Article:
Open Access

Biomechanical analysis of the posterior bony column of the lumbar spine

Contributed equally
Journal of Orthopaedic Surgery and Research201712:132

https://doi.org/10.1186/s13018-017-0631-y

Received: 23 November 2016

Accepted: 7 September 2017

Published: 15 September 2017

Abstract

Background

Each part of the rear bone structure can become an anchor point for an attachment device. The objective of this study was to evaluate the stiffness and strength of different parts of the rear lumbar bone structure by axial compression damage experiments.

Methods

Five adult male lumbar bone structures from L2 to L5 were exposed. The superior and inferior articular processes, upper and lower edges of the lamina, and upper and lower edges of the spinous process were observed and isolated and then divided into six groups (n = 10). The specimens were placed between the compaction disc and the load platform in a universal testing machine, which was first preloaded to 5.0 N tension to eliminate water on the surface and then loaded to the specimen curve decline at a constant tension loading rate of 0.01 mm/s, until the specimens had been destroyed.

Results

Significant differences in mechanical properties were found among different parts of the rear lumbar bone structure. Compared with other parts, the lower edge of the lamina has good mechanical properties, which have a high modulus of elasticity; the superior and inferior articular processes have greater ultimate strength, which can withstand greater compressive loads; and the mechanical properties of the spinous process are poor, and it is significantly stiffer and weaker than the lamina and articular processes.

Conclusion

These data can be useful in future spinal biomechanics research leading to better biomechanical compatibility and provide theoretical references for spinal implant materials.

Keywords

Mechanical properties Compression test Lamina Articular process Spinous process

Background

Transforaminal interbody fusion (TLIF) was developed as an alternative method for mitigating the risks and limitations associated with posterior lumbar interbody fusion (PLIF). TLIF involves attachment of adjacent vertebral bodies with implants to achieve a fusion effect. Pedicle screw fixation and rod attachment are popular, and bilateral pedicle screw–rod attachment has been widely used. Meanwhile, unilateral pedicle screw procedures have been conducted in PLIF and are a safe and cost-effective method to perform the PLIF procedure [1]. Recent reports show that the minimally invasive posterior lumbar interbody fusion (MI-PLIF) technique is a safe procedure with fewer complications and a high fusion rate [2, 3].

Pedicle screw fixation and rod attachment are popular, but their application has been limited by postoperative complications and high costs [4, 5]. Both unilateral and bilateral pedicle screw–rod attachments in one- or two-segment lumbar spinal fusion have comparable complication rates [6, 7]. Furthermore, if the primary operation with pedicle screw fixation and rod attachment fails, a damaged posterior bony structure makes subsequent rebuilding and stabilization of the spine more challenging [6, 7].

On the basis of the three-column spine theory [8], the spine is divided into three columns: the anterior column, column, and posterior column. When the anterior column is in a pathological state as a result of spondylolisthesis and/or degenerative disc disease, the original spine biomechanical properties change significantly, resulting in spinal load redistribution after attachment. In a pathological state or a fixed state, the function of the anterior column completely diminishes. Thus, the posterior column bears all the pressure, indicating that the posterior structure of the lumbar spine plays a non-negligible role in the reconstruction of the lumbar spine for stability, which provides the theoretical foundation for posterior lumbar fusion [9].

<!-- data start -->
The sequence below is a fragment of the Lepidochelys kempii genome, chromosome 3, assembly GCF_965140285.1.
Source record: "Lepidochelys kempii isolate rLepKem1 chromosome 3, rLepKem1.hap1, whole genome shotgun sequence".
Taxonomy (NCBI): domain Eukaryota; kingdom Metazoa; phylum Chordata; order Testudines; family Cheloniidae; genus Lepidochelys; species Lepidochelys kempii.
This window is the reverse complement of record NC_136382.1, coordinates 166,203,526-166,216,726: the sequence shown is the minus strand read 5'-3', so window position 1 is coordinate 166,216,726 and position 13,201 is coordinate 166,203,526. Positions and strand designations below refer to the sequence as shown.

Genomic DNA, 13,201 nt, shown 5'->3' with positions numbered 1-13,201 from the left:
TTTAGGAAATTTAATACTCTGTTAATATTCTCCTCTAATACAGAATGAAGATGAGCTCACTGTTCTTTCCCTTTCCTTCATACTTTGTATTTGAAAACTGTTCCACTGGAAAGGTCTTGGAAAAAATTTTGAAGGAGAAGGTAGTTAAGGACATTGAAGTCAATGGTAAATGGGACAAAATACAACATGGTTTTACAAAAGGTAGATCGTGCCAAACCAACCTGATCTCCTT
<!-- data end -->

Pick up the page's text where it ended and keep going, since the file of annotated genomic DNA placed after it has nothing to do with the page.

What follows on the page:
With the advances in biomechanics and material science research, new posterior fixation devices are emerging. Each bone structure of the rear lumbar column can become an anchor point for an attachment device. We have also designed a newly developed shape-memory alloy hook in a TLIF, which can achieve immediate stability [10].

Previous biomechanical studies have shown that the stiffness of the vertebral pedicle is the hardest part, but it just conveys directly the stress of the rear structure to the front vertebral body as a pedicle screw channel and then effectively completes the three-column spine attachment, which has become the gold standard posterior lumbar fusion [11]. However, the pedicle screw placement damages the pedicle structure or the attachment fastness decreased because of osteoporosis and the screw can cause a fatigue fracture, loosening, or even detaching. If the patient does not appear to have lumbar spondylolisthesis or instability, performing the three-column fixation is not necessary. The main role of the facet joints of the spine is anti-rotation and anti-shear, although it is not a major structural function to resist spine compression. However, biomechanical studies show that translaminar facet joint screws [12] can also provide good fixed effect through a facet anchor point. The spinous process, the rearmost bone structure, can achieve spinal canal decompression by interspinous separation or attachment of devices to maintain its height. These devices can reduce disc pressure through their elastic means and thus provide flexible mounting pressure to reduce adjacent segment degeneration [13]. However, the strength and stiffness of the spinous process will decrease and result in spinous process fracture and cause fracture attachment failure in patients with osteoporosis. In addition, these devices damage the interspinous ligament between the spinous process. Studies have shown that complete rear spine ligament complex plays an important role in lumbar stability [8]. There are also studies of a design called Ni-Ti “U” shape-memory alloy devices [10], which anchor to the lamina–lamina, lamina–facet, and transverse process–transverse process, avoiding damaging the posterior lumbar bone structure and protecting the intact spinal motion unit, more in line with the biomechanical characteristics of the spine. In addition, the Harrington’s system unit commonly used in scoliosis also anchors to the lamina–facet. These posterior attachment devices can be designed to anchor to the pedicle, articular process, lamina, transverse, or spinous process; however, whether these different bony structures of the anchor point have different mechanical properties, no relevant literature has been reported.